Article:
Plot Summary: When it comes to relationships, Colin Singleton’s type happens to be girls named Katherine. And when it comes to girls named Katherine, Colin is always getting dumped. Nineteen times, to be exact. He’s also a washed up child prodigy with ten thousand dollars in his pocket, a passion for anagrams, and an overweight, Judge Judy-obsessed best-friend-Hassan. Colin’s on a mission to prove The Theorem of Underlying Katherine Predictability, which will predict the future of all relationships, transform him from a fading prodigy into a true genius, and finally win him the girl.
As with all my book discussions, there are SPOILERS below.
This book is living proof that YA novels can be fun and light, yet still be gripping. Or, it could simply be that John Green is a genius. Yes, that’s probably it. He took this story and created the best characters for it. Look at the main character, for example: Colin Singleton. Singleton. The one who doesn’t go for a girl unless her name is Katherine. Not Kathy, not Katie, not even Catherine. Katherine. How “single”-minded can you get?
So, to get his mind off the latest Katherine, Colin’s best friend, Hassan, takes him on a road trip. Colin spends all his time trying to create a theorem to predict the future of all relationships, using his past Katherines as data. Again with the single-mindedness.
On this trip, Colin meets a girl that stirs feelings of interest, which he dismisses because her name isn’t Katherine. It’s Lindsey. From this point, we know exactly what’s going to happen. Colin is going to get over his obsession with Katherines, hook up with Lindsey, and move on with a broader view of life. And yet, I was still hooked.
Quite simple, really. I loved these characters. They made me laugh. They seemed so real that I wouldn’t have been surprised to see one of them sitting next to me on the sofa. They did stupid things that anyone in their shoes could have done, then they learned not to do it again and moved on. I didn’t care that I knew what was going to happen. What I cared about was seeing how they got there, because these characters were interesting, funny, and unpredictable. And funny. Did I mention funny? This is an excellent example of fully developed characters that carry an entire story from beginning to end. Highly recommended.
I've not read An Abundance of Katherines yet, but your post has made me want to head to the library right away. It sounds like such a great story.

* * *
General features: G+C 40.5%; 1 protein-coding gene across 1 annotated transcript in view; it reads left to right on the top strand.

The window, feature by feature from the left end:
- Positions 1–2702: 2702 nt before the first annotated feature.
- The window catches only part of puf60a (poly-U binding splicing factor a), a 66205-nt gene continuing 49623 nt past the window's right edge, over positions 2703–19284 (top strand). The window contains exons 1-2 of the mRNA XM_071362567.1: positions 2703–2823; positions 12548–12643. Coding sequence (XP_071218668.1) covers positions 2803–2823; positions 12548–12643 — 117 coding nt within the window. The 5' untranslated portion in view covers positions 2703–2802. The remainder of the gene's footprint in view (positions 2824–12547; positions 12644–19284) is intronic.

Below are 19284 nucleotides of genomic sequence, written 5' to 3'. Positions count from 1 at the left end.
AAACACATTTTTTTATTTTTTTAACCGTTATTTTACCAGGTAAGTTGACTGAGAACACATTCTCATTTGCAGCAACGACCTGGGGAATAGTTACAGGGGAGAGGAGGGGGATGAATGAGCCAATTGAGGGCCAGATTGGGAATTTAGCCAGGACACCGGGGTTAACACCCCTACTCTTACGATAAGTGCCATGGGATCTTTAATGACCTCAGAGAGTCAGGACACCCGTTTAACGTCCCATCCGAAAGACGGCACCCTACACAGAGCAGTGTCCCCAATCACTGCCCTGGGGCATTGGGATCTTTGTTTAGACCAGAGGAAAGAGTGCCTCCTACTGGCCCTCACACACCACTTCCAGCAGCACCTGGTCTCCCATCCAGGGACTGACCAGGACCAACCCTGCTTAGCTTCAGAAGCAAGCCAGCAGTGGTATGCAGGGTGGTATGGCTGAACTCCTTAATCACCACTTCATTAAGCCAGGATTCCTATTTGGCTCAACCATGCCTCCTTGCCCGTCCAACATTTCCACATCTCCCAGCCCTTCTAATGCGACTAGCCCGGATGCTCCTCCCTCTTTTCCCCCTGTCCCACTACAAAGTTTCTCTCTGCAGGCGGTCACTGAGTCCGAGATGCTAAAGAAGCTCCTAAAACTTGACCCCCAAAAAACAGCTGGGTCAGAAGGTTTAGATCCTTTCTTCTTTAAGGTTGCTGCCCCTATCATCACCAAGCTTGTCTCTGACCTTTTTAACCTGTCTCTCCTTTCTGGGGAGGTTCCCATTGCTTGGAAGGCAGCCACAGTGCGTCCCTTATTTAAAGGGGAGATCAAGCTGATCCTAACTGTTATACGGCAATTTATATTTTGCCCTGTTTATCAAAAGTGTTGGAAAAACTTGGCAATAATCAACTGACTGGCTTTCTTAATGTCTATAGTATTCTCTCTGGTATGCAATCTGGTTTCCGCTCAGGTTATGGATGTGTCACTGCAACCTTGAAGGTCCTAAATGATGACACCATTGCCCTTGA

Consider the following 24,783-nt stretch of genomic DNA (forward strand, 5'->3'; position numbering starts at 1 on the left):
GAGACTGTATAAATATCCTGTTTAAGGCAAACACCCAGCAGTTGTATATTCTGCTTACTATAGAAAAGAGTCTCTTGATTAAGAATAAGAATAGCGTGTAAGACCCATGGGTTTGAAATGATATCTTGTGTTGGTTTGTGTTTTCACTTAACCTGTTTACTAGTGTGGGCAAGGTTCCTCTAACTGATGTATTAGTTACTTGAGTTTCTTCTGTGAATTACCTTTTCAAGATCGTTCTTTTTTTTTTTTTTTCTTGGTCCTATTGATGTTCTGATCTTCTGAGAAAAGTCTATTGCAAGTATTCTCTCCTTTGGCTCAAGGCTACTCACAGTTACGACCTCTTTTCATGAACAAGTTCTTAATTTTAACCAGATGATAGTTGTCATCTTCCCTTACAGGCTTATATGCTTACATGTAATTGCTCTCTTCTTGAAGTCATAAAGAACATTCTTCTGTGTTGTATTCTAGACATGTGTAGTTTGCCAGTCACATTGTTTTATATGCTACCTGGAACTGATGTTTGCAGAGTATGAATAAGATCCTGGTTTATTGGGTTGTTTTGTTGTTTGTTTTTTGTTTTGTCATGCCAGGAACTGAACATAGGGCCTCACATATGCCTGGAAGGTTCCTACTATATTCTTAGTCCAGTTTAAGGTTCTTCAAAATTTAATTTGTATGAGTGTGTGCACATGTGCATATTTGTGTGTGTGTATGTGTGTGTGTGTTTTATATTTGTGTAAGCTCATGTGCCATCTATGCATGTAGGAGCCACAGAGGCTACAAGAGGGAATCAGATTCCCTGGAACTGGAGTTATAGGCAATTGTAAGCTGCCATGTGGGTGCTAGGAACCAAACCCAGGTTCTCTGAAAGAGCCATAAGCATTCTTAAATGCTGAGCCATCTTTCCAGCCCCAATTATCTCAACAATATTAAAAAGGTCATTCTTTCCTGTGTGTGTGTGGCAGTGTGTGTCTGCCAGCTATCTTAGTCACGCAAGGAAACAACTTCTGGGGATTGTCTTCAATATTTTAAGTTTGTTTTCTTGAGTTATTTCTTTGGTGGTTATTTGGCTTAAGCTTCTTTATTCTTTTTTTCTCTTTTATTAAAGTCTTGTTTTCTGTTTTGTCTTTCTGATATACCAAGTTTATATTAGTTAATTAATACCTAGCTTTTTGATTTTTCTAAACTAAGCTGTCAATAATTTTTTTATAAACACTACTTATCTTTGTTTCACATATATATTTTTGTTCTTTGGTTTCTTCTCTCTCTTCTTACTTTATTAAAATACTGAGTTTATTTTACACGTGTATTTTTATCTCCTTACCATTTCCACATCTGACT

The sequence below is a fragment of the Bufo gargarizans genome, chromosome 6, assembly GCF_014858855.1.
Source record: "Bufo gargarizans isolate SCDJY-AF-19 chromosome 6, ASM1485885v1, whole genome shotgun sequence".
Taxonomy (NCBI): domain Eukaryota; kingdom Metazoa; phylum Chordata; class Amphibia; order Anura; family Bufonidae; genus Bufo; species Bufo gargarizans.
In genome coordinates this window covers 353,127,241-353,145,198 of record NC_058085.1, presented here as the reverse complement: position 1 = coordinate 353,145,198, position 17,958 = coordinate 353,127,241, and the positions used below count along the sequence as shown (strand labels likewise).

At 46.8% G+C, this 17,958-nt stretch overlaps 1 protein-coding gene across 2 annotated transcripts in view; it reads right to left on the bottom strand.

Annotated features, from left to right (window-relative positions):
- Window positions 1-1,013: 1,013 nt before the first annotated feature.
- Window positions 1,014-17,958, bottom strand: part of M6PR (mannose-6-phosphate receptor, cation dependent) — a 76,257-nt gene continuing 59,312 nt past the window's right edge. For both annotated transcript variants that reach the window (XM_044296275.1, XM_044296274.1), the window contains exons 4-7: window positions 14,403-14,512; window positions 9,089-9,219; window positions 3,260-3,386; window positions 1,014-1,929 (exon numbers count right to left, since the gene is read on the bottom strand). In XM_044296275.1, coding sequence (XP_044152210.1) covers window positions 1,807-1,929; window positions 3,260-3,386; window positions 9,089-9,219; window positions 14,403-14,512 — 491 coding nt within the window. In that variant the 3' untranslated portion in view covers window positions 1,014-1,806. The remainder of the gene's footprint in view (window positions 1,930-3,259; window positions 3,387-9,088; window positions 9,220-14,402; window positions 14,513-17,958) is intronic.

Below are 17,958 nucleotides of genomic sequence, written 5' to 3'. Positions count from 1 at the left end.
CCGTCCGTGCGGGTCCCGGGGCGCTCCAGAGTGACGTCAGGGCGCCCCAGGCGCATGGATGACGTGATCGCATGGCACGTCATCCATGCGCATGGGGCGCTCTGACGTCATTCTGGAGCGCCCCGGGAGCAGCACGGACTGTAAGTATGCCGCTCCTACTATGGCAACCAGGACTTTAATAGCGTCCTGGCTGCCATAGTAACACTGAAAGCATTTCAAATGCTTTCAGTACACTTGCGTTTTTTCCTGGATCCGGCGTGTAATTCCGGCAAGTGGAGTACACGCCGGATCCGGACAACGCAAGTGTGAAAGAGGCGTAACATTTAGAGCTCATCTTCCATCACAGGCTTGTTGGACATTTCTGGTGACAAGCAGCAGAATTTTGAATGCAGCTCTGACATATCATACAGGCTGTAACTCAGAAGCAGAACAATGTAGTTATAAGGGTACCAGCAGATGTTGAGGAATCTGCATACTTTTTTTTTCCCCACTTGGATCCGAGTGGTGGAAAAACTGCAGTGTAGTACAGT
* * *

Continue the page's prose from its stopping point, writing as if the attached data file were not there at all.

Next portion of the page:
That one's on my list, and now I'm moving it up!
You'll both love it. :) Of course, I say that because I loved it, and I want everyone else to love it too. :)
Yes, I wanted to read this one! Was it up for some award? I thought it might have been, but I'm not sure which one. Thanks for the review :)
Sounds like the author nailed Katherine's voice! Which still seems like the hardest and most important thing to do...
I have nothing intelligent to add -- I just totally agree.
Anne S. asked about awards--I know this was a Printz honor book.
One thing I really liked about AoK was that John Green tried so many new things--i.e., different from LOOKING FOR ALASKA. Third person narration and much more humor, for example. And footnotes! It's a good example of how to avoid getting "typecast" as an author.
Read it. Loved it! I'll definitely read Finding Alaska and Paper Towns, though not absolutely next.
But this book was truly a joy to read.
At a couple points, I almost cried I laughed so hard :)
I loved this book, too, and it was because I loved Colin and Hassan. But it ran a lot deeper than that. Colin's worries about being a washed-up child prodigy and the math in the book really hit home with me. I wonder how much flak or doubt Green might have had to endure from critiquers, agent or editor for putting math in the book. The only thing I don't really buy is that you really could meet or date that many people with exactly the same first name. MAYBE in my day a guy could have dated that many Marys, but I dunno. Great book. IMO, way, way better than Looking for Alaska.
Anne - as Jenn said, this was a Printz honor. And quite worthy, too. :) You'll love it. :)
GWG - there is good voice in this book, but I think its real strength is character development. We know these characters, can guess what action they will take, but keep reading because they're just so real. It's amazing. :)
Jacqui - LOL!! :)
Jenn - I haven't read Looking For Alaska yet, but will. I really admire authors who can write a huge variety of stories. And I totally agree about avoiding the typecast thing. If actors can do it, writers should too.
PJ - I'm gonna read John Green's other books too. Not sure when, I just will at some point. But this one is just so amazingly good, and I nearly bust a gut laughing so much. :)
Marcia - so, so true. I mean, when you think about it, not much actually happens. But the characters are so real that I cared about how they were going to get from point A to point B (had to throw that math analogy in there). :) I'm also with you on the sheer number of Katherines he dated. Especially when you consider the spelling/nickname restriction. But the book was so much fun that I was able to overlook it. I still smile just when I see it sitting on my bookshelf. :)
Sorry it took so long to respond. My oldest son's school had a Fall Festival today, and I donated four layer cakes, plus cookies. Three of the cakes were decorated with a spider web theme, which took all day friday. I'm hoping next week is more normal...
That was such a great book! I loved it, and so did my teenage sons. I think you may be right when you said John Green is a genius. ;)
Yep, he sure is some kind of genius! So good to hear what teenage boys are reading these days. Thanks for sharing!
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